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“Avengers: Endgame” is now the biggest movie ever. But that’s still not as impressive as what “Avatar” did

Adam Epstein
avatar 2009

Avengers: Endgame is now the highest-grossing film of all time, Disney announced during its panel at the San Diego Comic-Con on July 20. The 2019 superhero blockbuster, originally released globally in April, finally surpassed the global ticket sales of James Cameron’s sci-fi film Avatar, which had held the record since 2009.

All in all, Endgame has grossed $2.79 billion at the global box office, besting Avatar‘s total by only about $1 million. Avatar needed a mere 41 days to beat the previous record holder, Titanic (also directed by Cameron), while it took Endgame 85 days to get past Avatar.

Cameron, who’s busy filming the long-awaited sequels to his original 2009 record setter, tweeted his congratulations to the Marvel movie:

There is no doubt that Endgame‘s manifold box office achievements are impressive: Not only is it now the biggest movie of all time, but it also had the largest opening of all time (even adjusted for inflation), the highest opening weekend market share ever (a staggering 90%), and the fastest time to $1 billion (just 5 days).

And yet, Endgame squeaking into the lead as the highest-grossing film of all time does not change the fact that Avatar‘s slightly lesser total is, holistically, the far greater accomplishment.

Rank Movie Year Studio Worldwide box office (billions)
1 Avengers: Endgame 2019 Disney $2,790.2
2 Avatar 2009 Fox (now Disney) $2,789.7
3 Titanic 1997 Paramount $2,187.5
4 Star Wars: The Force Awakens 2015 Disney $2,068.2
5 Avengers: Infinity War 2018 Disney $2,048.4
6 Jurassic World 2015 Universal $1,671.7
7 Marvel’s The Avengers 2012 Disney $1,518.8
8 Furious 7 2015 Universal $1,516.0
9 Avengers: Age of Ultron 2015 Disney $1,405.4
10 Black Panther 2018 Disney $1,346.9

Consider this: Endgame was the culmination of more than 20 previous Marvel movies released over the course of a decade. It was the result of a multi-billion-dollar marketing blitz, and each Marvel movie was essentially a giant advertisement for the next. It was the finale of the world’s biggest and most popular cinematic narrative—one that has been a part of some viewers’ lives for longer than it hasn’t been. And it was all based on a series of comic books that were already enormously popular around the world before a single Hollywood film was ever made.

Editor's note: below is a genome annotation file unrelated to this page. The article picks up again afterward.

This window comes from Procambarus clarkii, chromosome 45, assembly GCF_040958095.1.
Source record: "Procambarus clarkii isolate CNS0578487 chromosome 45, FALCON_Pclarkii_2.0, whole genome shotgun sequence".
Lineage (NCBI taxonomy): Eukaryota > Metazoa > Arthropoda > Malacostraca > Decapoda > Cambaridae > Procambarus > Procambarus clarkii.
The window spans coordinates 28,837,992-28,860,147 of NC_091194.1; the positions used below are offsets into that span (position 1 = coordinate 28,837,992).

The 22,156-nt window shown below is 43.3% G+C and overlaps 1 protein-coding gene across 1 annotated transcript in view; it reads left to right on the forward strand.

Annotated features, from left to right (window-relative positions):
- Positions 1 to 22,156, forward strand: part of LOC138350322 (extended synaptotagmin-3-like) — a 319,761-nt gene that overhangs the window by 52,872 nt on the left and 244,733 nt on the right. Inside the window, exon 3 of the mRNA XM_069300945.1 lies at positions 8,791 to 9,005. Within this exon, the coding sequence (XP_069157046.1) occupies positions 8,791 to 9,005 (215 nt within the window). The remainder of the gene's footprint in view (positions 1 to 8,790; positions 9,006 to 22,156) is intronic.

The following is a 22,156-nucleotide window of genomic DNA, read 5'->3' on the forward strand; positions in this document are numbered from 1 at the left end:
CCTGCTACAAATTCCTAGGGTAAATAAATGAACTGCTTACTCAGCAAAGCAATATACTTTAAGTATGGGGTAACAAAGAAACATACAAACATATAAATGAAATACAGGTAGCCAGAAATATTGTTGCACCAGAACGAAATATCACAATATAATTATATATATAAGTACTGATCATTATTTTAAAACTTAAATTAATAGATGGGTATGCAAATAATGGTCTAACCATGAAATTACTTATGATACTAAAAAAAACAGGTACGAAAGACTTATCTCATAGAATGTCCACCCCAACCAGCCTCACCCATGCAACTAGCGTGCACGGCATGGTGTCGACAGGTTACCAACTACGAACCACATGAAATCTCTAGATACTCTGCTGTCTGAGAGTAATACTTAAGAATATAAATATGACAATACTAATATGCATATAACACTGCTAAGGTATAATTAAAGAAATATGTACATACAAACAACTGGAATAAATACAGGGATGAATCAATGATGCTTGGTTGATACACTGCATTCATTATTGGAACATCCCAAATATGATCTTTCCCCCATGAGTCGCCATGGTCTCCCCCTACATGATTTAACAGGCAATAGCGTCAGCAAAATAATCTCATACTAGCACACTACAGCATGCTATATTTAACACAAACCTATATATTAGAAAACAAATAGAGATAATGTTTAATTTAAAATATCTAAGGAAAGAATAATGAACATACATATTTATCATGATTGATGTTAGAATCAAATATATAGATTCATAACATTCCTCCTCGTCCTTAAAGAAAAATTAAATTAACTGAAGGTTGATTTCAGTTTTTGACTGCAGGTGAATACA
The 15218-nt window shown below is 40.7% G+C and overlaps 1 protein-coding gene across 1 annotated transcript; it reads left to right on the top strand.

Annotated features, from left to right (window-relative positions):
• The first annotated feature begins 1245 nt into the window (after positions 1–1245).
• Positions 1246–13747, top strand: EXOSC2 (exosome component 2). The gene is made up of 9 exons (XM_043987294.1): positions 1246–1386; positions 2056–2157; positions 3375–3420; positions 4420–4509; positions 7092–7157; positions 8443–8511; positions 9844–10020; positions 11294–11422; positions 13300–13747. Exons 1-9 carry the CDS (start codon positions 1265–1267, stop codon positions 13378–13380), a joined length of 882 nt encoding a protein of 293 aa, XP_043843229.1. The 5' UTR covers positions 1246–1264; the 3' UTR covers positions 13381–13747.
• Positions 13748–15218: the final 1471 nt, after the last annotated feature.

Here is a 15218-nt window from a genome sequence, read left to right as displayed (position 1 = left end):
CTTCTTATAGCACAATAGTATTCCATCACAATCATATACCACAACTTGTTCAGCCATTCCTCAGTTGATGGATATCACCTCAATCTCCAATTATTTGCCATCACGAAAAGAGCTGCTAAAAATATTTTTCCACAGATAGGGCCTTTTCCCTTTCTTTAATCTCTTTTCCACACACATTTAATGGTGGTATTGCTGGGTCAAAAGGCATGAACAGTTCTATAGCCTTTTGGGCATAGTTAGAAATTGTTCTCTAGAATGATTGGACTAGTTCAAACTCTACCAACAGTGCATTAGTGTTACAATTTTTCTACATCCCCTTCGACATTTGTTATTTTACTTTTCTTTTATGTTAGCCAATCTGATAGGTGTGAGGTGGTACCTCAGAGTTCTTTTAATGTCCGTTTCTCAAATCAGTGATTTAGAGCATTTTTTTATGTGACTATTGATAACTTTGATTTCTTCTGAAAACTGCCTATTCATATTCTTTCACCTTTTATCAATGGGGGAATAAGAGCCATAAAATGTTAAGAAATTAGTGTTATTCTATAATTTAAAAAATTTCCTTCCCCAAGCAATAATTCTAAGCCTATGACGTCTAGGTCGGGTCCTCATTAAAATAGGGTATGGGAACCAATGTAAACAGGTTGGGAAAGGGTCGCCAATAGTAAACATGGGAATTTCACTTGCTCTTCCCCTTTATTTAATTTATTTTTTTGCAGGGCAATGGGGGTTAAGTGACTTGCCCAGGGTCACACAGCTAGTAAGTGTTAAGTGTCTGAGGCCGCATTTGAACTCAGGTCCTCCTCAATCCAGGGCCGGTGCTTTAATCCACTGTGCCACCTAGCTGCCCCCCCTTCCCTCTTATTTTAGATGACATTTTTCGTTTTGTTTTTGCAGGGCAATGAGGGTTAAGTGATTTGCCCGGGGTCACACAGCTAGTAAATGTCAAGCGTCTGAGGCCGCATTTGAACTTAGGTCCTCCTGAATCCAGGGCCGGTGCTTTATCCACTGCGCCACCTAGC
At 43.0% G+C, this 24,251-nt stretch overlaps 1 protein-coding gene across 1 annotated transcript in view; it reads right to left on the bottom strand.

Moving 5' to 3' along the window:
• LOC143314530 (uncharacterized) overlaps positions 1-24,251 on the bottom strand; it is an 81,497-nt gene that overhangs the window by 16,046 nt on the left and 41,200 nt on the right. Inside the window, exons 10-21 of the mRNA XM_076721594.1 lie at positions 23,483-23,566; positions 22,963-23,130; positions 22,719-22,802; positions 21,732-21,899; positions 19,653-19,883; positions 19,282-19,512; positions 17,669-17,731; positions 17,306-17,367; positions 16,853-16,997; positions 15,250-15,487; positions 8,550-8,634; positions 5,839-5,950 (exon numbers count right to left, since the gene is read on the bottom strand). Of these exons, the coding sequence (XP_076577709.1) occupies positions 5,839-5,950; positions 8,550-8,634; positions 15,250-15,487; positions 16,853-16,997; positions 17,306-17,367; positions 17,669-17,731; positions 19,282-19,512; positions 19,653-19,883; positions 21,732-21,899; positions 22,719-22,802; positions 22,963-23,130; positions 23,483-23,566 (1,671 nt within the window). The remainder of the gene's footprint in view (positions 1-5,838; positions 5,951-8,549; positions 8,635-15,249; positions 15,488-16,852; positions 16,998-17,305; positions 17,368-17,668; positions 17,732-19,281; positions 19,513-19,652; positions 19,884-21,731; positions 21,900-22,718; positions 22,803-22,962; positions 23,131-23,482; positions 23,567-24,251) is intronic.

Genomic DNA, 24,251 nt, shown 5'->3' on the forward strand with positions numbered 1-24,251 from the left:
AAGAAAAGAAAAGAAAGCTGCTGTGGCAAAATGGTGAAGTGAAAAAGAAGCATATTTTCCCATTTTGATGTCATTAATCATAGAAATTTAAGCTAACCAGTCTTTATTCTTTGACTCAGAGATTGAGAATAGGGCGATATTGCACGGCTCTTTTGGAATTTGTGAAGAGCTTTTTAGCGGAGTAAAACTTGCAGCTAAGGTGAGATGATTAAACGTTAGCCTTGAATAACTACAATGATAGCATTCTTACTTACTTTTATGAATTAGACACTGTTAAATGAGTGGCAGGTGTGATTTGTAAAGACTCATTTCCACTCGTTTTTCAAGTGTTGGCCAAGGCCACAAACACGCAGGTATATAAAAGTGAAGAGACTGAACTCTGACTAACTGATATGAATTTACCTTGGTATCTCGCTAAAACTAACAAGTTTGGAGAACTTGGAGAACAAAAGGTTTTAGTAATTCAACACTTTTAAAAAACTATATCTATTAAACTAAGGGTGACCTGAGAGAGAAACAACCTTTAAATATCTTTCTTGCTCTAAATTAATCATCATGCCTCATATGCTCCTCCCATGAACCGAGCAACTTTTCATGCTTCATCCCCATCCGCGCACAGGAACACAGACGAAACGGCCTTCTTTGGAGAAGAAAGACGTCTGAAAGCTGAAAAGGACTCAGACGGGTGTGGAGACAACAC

Avatar, on the other hand, was absolutely none of that. Cameron created an entirely new movie setting, populated with completely unknown characters, and turned it into the biggest movie in history (until Endgame, of course) at a time when original films were quickly dying off in favor of franchise extensions (Quartz member exclusive). Cameron got people to see a movie about tall blue aliens who had weird names and spoke a made-up language. And those aliens were not exactly portrayed by the world’s biggest movie stars—certainly no one on the level of a Robert Downey Jr. or a Scarlett Johansson.

Cameron’s movie was expected to be such a gargantuan flop that 20th Century Fox released Alvin and the Chipmunks: The Squeakquel just a week later, hoping it would quickly change the narrative. That worry, we know now, was all for naught, but at the time Fox had a reason to be a nervous. Movies like Cameron’s failed a lot more often than they didn’t.

That Avatar‘s box office take is even in the same stratosphere as that of Endgame’s—let alone the 10-year record-holder—is an achievement far more miraculous than anything the Marvel superhero movie can boast. It had built-in advantages every step of the way—including, not the least of which, inflation. (Though playing the inflation game is a slippery slope, as Avatar obviously benefited from it compared to earlier films. Also, Avatar‘s high percentage of gross from the typically more expensive 3D tickets counteracts some of Endgame‘s inflation advantage.)

Endgame is likely to hold the new record for a while, unless Cameron re-releases Avatar prior to its 2021 sequel purely to spite the Marvel franchise. Either way, Disney—which has since purchased 20th Century Fox, and thus owns the Avatar franchise—will be thrilled. When it comes to the future of the box office, Disney is pretty much only competing against itself.

 

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